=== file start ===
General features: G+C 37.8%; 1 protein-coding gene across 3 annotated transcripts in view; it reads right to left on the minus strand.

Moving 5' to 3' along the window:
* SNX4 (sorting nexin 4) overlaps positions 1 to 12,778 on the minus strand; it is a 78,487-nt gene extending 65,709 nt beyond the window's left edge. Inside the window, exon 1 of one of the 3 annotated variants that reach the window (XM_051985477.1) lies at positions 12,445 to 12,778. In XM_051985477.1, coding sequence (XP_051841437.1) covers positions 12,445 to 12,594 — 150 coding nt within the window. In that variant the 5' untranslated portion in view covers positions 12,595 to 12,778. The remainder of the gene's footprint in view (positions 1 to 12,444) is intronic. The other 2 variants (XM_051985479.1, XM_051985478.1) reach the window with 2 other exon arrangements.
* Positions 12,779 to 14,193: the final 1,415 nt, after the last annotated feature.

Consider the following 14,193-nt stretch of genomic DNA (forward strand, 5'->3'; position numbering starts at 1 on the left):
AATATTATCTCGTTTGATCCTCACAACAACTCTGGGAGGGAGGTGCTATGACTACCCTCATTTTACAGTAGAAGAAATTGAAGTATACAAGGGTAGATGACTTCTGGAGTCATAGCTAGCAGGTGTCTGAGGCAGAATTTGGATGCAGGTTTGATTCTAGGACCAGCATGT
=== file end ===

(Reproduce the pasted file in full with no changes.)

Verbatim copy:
General features: G+C 37.8%; 1 protein-coding gene across 3 annotated transcripts in view; it reads right to left on the minus strand.

Moving 5' to 3' along the window:
* SNX4 (sorting nexin 4) overlaps positions 1 to 12,778 on the minus strand; it is a 78,487-nt gene extending 65,709 nt beyond the window's left edge. Inside the window, exon 1 of one of the 3 annotated variants that reach the window (XM_051985477.1) lies at positions 12,445 to 12,778. In XM_051985477.1, coding sequence (XP_051841437.1) covers positions 12,445 to 12,594 — 150 coding nt within the window. In that variant the 5' untranslated portion in view covers positions 12,595 to 12,778. The remainder of the gene's footprint in view (positions 1 to 12,444) is intronic. The other 2 variants (XM_051985479.1, XM_051985478.1) reach the window with 2 other exon arrangements.
* Positions 12,779 to 14,193: the final 1,415 nt, after the last annotated feature.

Consider the following 14,193-nt stretch of genomic DNA (forward strand, 5'->3'; position numbering starts at 1 on the left):
AATATTATCTCGTTTGATCCTCACAACAACTCTGGGAGGGAGGTGCTATGACTACCCTCATTTTACAGTAGAAGAAATTGAAGTATACAAGGGTAGATGACTTCTGGAGTCATAGCTAGCAGGTGTCTGAGGCAGAATTTGGATGCAGGTTTGATTCTAGGACCAGCATGT